The rate of the reactions were studied under varying [Ce (IV)]. Plots of log [O.D.] versus time were linear indicating a first order dependence in [Ce(IV)] from the pseudo-first order rate constants were computed. Under varying [Ce (IV)]. Plots of log [O.D.] versus time were indicating first order dependence in [Ce(IV)] with respect to alcohol and zero order with respect to glycol.

 

The rates were increased with increase in [Glycols]. From the plots of log [O.D.] versus time, the Pseudo-first order rate constants (Kobs) were evaluated at, different values of [Glycols]. The order in [Glycols] was found to be first order indicating the formation of a complex between Ir(III) and [Glycols].  The fact is supported by the linearity of plot of 1/KObs Versus 1/[Glycols] giving intercept. Under the kinetic conditions, at fixed [Ir] the plot of KObs. Vs [substrate] indicating first order for substrate.

 

Keeping [Ce(IV)], [Alcohol] and [Glycols] constant, increase in Ir (III) increased the rate and the order in Ir (III) was found to be first order  indicating the complex formation between them which has been confirmed by reciprocal plots of 1/KObs Versus 1/Ir (III).

 

There results could be explained by proposing the following equilibrium in which the neutral Ce (IV) was assumed to be the reactive species. The reactions were studied at different temperatures and rate constants at 15-45 0C (Where used to calculate K (specific rate constant)). DH# and DS# for the oxidation of each alcohol and glycol and their values are reported in Table 2.

 

Under the experimental conditions, from an independent experiment, in the absence of substrate, it has been found that Ir (III) catalysed oxidation of water by Ce (IV) is insignificant. Hence, this path was not taken into consideration to calculate the kobs.

When Ir (III) is mixed with excess of Ce (IV) it is  oxidized11-13 rapidly to Ir (IV) by Ce (IV) as shown in equation (1).

 

The effect of temperature has been studied from the range of 150C to 450C, under the experimental conditions. The energy of activation was computed by the Arrhenius plots. The calculated pseudo-first order rate constants at 298.15 k are shown in Table 2.

Table 1 : Pseudo-first order rate constants at 298.15 K for the Ir (III) catalysed oxidation of alcohol and glycol by Ce (IV) in aqueous sulphuric acid medium 0.25 mol/dm3, [H+] = 0.1 mol dm-3 [Ir (III)] = 1 x 10-5 mol dm-3.

 

[Substrate] x 10-2 mol dm-3

Kobs x 102 (min-1)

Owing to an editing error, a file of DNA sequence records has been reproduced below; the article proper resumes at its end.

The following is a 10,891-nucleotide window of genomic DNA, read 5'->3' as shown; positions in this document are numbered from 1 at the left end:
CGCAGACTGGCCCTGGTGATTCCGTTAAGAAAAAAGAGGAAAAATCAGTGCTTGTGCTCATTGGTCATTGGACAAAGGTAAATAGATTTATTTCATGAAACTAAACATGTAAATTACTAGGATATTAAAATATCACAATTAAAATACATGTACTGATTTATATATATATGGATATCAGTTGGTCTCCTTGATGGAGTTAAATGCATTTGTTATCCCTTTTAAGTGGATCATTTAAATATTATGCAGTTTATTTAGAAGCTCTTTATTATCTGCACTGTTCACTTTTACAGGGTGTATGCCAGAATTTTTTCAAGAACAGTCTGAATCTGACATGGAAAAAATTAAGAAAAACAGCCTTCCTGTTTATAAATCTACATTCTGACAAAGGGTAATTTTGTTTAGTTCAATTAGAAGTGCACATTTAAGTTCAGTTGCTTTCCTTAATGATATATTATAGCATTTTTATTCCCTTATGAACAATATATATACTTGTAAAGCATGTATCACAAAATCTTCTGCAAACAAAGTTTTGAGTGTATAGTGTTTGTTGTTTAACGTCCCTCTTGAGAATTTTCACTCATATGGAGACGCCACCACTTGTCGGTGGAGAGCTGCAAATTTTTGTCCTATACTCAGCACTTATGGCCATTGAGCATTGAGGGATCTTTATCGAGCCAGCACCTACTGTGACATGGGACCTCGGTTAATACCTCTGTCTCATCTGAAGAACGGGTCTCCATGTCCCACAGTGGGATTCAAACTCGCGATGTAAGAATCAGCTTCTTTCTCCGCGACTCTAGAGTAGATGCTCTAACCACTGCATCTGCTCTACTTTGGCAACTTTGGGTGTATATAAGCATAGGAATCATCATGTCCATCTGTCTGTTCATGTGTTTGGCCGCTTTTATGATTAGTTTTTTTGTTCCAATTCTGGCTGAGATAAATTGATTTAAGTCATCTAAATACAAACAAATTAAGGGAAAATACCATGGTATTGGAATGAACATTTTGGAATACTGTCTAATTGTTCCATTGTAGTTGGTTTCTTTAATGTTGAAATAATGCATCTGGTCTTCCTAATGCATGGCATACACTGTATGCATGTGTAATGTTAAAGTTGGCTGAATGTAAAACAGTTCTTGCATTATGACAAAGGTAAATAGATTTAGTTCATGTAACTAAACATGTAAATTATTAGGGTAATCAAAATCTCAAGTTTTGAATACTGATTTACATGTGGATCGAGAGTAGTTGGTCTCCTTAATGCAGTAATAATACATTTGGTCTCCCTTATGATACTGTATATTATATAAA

4-methyl 2-pentanol

2-methyl 2,4-pentane glycol

6.48

0.342

02.21

7.40

0.388

02.737

8.33

0.431

03.066

9.25

0.475

03.46

10.18

0.546

03.896

10.61

0.666

04.418

11.38

0.864

04.788

 

Table 2 : Activation parameters at 298.15K for the Ir (III) catalysed oxidation of Alcohol and Glycol by Ce (IV) in aqueous H2SO4 medium.

Substrate

KObs 10-4       Sec-1

Ea                 J Mol-1

H#                   J-1 Mol-1

S#              J-1 Mol-1

4-methyl, 2-pentanol

1.153

2136.9879

1544.862

-49.8226

2-methyl 2,4-pentane glycol

7.782

9933.0736

9340.948

-24.1311

 

Based on experimental facts such as the rate data, induced polymerization, orders of the species of activation parameters, the most probable mechanism, proposed is as shown in Scheme 1.

 

Scheme 1:

 

Scheme 1 leads to rate law which is in the form of the experimentally observed one –

Where, k obtained from experimentally from the effect of [substrate] on kobs.

At constant [Ir (III)] the plot of  1/KobsVersus 1/[substrate] was found to be linear and from the slope and intercept of which the values of formation constant K and bimolecular rate constants k were calculated.

 

Constancy in the calculated values of DG# for these oxidation reactions indicates that the same type of the reaction mechanism could be operative for the oxidation reactions. The complex formation between Substrate and Ir (III) takes place and finally the complex decomposes into products as per detailed proposed mechanism of oxidation as shown in Scheme 1.

 

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Received on 15.03.2011        Modified on 13.05.2011

Accepted on 09.06.2011        © AJRC All right reserved

Asian J. Research Chem. 4(8): August, 2011; Page 1272-1274